The other weird things was doing translations. I mean, I really actually liked it, a lot (and wouldn't it have been fucking lovely to find something I'm good at, have talent for and enjoy earlier? I'm good at and have a talent [or so I'm told] for writing, but half the time I don't enjoy it :p), but I'm nowhere near even conversationally fluent in Japanese, so it was still a bit strange to be always translating for other people. The context-based nature of the Japanese language does help, though. Leaving stuff out, leaving sentences hanging, and so on is a fixture in daily speech, which worked to my advantage. When the fare adjustment machine wouldn't refund us the 10円 we had overpaid by, we went to the ticket counter, and I got as far as "Ticket Refund Machine" and a slight pause to think of how to format "isn't working correctly" (I think you can use 働く, which usually means "to work" in the sense of "I work at a movie theatre," in the "that machine doesn't work" way, but I'm not sure) and he ended up refunding us the money and writing us a new transfer ticket that got us all the way there. That was nice.

Also, totally random thought. You visit tons of planets in Mass Effect, and lots of them have ruins. If you look at the dates, it quickly becomes obvious that the ruins all date back in in multiples of 50,000 years. Foreshadowing!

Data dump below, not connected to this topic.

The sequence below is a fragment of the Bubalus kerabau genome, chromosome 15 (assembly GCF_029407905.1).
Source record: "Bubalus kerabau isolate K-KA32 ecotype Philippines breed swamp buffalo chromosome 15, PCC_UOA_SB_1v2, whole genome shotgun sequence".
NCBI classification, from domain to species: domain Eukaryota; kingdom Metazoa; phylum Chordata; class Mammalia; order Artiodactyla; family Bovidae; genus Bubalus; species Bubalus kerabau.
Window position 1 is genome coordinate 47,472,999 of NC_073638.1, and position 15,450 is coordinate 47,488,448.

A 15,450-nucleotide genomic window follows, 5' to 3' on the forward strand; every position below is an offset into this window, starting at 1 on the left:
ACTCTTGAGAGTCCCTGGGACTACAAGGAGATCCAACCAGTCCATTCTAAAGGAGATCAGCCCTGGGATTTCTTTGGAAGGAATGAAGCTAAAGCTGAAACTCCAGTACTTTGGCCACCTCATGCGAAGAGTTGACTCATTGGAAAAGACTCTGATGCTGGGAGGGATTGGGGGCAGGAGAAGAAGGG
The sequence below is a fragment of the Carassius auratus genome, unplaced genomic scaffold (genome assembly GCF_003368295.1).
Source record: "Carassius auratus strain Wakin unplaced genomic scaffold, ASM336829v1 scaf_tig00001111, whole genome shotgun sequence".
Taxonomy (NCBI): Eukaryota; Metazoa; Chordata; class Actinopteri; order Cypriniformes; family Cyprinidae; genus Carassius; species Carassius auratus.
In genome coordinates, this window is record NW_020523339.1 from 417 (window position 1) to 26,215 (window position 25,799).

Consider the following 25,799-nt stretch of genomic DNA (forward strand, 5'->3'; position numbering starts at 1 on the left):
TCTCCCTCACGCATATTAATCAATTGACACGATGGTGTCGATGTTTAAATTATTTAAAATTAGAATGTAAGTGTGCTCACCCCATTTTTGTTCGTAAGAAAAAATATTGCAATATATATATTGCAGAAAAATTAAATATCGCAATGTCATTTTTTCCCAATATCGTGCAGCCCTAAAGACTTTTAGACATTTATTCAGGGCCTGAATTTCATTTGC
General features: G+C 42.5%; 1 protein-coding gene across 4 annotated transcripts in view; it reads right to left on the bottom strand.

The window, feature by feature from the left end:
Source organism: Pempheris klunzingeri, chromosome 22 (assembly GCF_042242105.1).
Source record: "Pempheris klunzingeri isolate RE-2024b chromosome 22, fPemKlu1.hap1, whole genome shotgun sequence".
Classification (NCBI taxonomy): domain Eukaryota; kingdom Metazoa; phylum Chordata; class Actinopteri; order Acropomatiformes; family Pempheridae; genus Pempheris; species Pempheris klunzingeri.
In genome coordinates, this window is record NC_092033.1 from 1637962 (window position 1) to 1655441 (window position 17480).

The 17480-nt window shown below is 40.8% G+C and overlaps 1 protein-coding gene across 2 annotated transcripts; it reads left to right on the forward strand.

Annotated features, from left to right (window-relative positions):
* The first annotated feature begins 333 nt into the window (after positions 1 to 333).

2009-Jan-10, Saturday 01:18
dorchadas: (Default)
So, recently, our cell phone bill has been going up by quite a lot, even though we aren't using the data-transfer on our cell phones more. It wasn't until recently that I realized the problem.

We're paying for our cell phone bill using a credit card, because apparently it's illegal for gaijin to use their legally established Japanese bank accounts to do so. That means we're paying in dollars, but the bill is in yen. And the dollar has been tanking against the yen recently (down like 20% from the rate it was when we came to Japan). Blarg.

Sadly, paying in cash each month is also not an option. I just wish I had paid for the iPhones up front now.
dorchadas: (Iocaine Powder)
So, I just got back from a trip over to Saijō to go to the Sake Matsuri. Some people went both Saturday and Sunday, but we decided to just go Sunday, which meant we missed some of the neat stuff (parades, musical performances, etc.). We did get a brief tour of a sake brewery and went to the sake tasting tent--1500円 to go inside. They give you a cup, and you go around to taste different brands of sake from all around Japan. We managed to get in early, which was good since a few hours before it closed they ran out of all the other sake and ended up giving out Saijō sake. It's not like it tasted bad...but it wasn't what we came for.